Worst stadium: Nassau Coliseum. It's gone now, and not a moment too soon.
Best experience: United Center in Chicago. Vancouver, Nashville and Nassau Coliseum (when the Isles are good) are all similarly energetic.
Worst experience: Wells Fargo Center, Philadelphia. The building isn't bad, but I've never been on the receiving end of so many homophobic slurs.
Best game seen: Lightning at Devils, Game 5 of the 2003 Eastern Conference Semifinals.
Worst game seen: Coyotes at Sharks, November 2011. Snooze.
Next on the list: To be determined.
Teams seen: 10
Teams left: 20
Percentage complete: 33.3%
Best stadium: I will cautiously say Madison Square Garden, though they all pretty much look the same.
Worst stadium: Palace at Auburn Hills in Detroit, but, again, there isn't much variance.
Best experience: Clippers games at Staples Center might be the only place in L.A. with a fun, endemic culture.
Worst experience: American Airlines Center in Dallas. It wasn't bad, but it doesn't stand out.
Best game seen: Knicks at Bulls, January 2004
Worst game seen: Nets at Pistons, April 2011, two bad teams playing out the string.
Next on the list: The NBA scheduled for 2015-16 is yet to be released, but I'm crossing my fingers the Bucks will be home the weekend of Nov. 21.
Teams seen: 24
Teams left: 6
Percentage complete: 80%
Best stadium: PNC Park in Pittsburgh. AT&T Park in San Francisco is a close second.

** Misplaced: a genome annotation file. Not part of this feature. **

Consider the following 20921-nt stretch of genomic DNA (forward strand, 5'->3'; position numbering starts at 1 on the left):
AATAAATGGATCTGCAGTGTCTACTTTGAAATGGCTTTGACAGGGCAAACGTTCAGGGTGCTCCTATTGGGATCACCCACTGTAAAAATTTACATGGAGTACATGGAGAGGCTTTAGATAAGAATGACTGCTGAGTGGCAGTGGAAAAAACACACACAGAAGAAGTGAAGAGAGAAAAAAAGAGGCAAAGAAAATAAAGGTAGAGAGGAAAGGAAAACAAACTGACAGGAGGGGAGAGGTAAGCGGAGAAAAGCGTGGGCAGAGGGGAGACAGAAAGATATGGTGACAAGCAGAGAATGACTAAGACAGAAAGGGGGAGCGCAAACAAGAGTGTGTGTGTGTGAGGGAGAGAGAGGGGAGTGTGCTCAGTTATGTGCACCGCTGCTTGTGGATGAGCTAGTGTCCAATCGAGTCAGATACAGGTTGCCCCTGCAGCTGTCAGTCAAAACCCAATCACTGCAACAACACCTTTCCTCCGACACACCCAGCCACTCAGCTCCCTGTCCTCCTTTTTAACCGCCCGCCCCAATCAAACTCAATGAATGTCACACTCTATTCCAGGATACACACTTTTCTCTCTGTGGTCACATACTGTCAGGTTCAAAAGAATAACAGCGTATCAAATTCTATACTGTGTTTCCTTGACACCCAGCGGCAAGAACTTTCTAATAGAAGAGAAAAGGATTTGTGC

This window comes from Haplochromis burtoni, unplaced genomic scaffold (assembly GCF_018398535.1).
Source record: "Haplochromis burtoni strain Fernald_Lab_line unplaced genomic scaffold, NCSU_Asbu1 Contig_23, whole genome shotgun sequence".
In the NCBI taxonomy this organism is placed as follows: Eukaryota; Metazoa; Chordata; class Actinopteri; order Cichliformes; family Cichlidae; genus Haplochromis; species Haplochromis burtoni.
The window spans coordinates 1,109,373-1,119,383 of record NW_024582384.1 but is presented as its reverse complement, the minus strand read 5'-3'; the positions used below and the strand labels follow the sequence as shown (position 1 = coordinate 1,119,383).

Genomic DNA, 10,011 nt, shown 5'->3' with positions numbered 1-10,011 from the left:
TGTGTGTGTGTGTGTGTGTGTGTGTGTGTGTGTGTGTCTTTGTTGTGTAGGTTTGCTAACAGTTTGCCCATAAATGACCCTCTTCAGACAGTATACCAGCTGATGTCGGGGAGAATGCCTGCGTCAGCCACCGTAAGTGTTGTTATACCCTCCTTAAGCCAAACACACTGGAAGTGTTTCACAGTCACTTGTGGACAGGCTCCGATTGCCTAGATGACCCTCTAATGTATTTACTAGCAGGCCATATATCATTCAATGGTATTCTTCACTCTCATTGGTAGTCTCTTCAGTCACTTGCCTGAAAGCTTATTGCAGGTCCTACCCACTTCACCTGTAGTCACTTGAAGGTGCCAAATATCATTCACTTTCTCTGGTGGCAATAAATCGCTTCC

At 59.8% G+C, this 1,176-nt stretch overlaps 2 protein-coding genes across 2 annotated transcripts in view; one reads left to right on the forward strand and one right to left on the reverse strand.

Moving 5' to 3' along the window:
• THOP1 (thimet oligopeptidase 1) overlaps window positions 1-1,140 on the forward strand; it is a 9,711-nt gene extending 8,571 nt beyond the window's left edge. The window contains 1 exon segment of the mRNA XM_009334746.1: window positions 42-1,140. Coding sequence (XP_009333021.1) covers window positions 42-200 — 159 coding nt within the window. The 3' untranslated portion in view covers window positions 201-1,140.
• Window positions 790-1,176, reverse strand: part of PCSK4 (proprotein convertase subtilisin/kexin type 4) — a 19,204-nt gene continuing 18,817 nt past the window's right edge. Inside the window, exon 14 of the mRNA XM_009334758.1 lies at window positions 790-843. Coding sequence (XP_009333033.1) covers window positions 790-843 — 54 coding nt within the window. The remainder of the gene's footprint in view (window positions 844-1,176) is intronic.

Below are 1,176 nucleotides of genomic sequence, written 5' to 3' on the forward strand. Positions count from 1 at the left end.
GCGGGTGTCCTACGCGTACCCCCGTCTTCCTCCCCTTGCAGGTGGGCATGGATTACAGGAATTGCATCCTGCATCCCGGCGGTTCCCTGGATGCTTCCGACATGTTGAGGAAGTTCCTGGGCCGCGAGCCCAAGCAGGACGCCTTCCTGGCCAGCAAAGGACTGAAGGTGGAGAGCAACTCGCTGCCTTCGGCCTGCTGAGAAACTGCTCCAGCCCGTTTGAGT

Worst stadium: RFK Stadium in Washington. Woof.
Best experience: Fenway Park. It's like Disneyland for adults.
Worst experience: Dodger Stadium. People know the game starts with the first inning, right?
Best game seen: Diamondbacks at Mariners, June 2009, when I saw this.
Worst game seen: Rays at Royals, July 2008, when the game was twice delayed by rain and one person in our party forced us all to leave in the sixth inning because she saw her ex-boyfriend sitting in our section.
Next on the list: To be determined.
Teams seen: 65
Teams left: 57, barring inevitable expansion.
Overall completion percentage: 53.3 %
So after 30 years on this Earth, roughly half of which I've spent trying to see sporting events outside of New York City, I would say I've made some considerable progress in the course of what is, at the moment, my most obvious, public, overarching life goal. There are busy years, like 2014, when I managed to see eight new teams, and slow ones like 2015, where, so far, I've managed to see zero if you don't count my long-awaited trip to St. Mary's Stadium in Southampton. I've seen plenty of games, including two in the Bay Area last month. I will see plenty more, including a few baseball games in Japan in just a few weeks.
But as for chipping away at this old block? I'm accepting that 2015 is going to see that rate slow down, but that has more to do with logistics than turning 30. The plan slowing down for 12 months doesn't mean that I have to.
I have 25 years left in the hour glass as far as this project is concerned, and hopefully many more after that to fill with new geographic scavenger hunts. Until then I will take the lessons of sports, travel and life that I have learned over the past 30 years and apply them to the next, because in the end, what else can you do? The first three decades on this world have been pretty good. I think the next three will be even better. I think that not only because I've made progress on my goals and in my life and might be a little wiser, but there are still carrots out there to grab that keep me going (Yes, even carrots beyond seeing the Mets finally win the World Series). Maybe the lessons I've learned so far will help me grab them.
Like asking that girl Katrina for her phone number. Man, I totally dropped the ball on that one.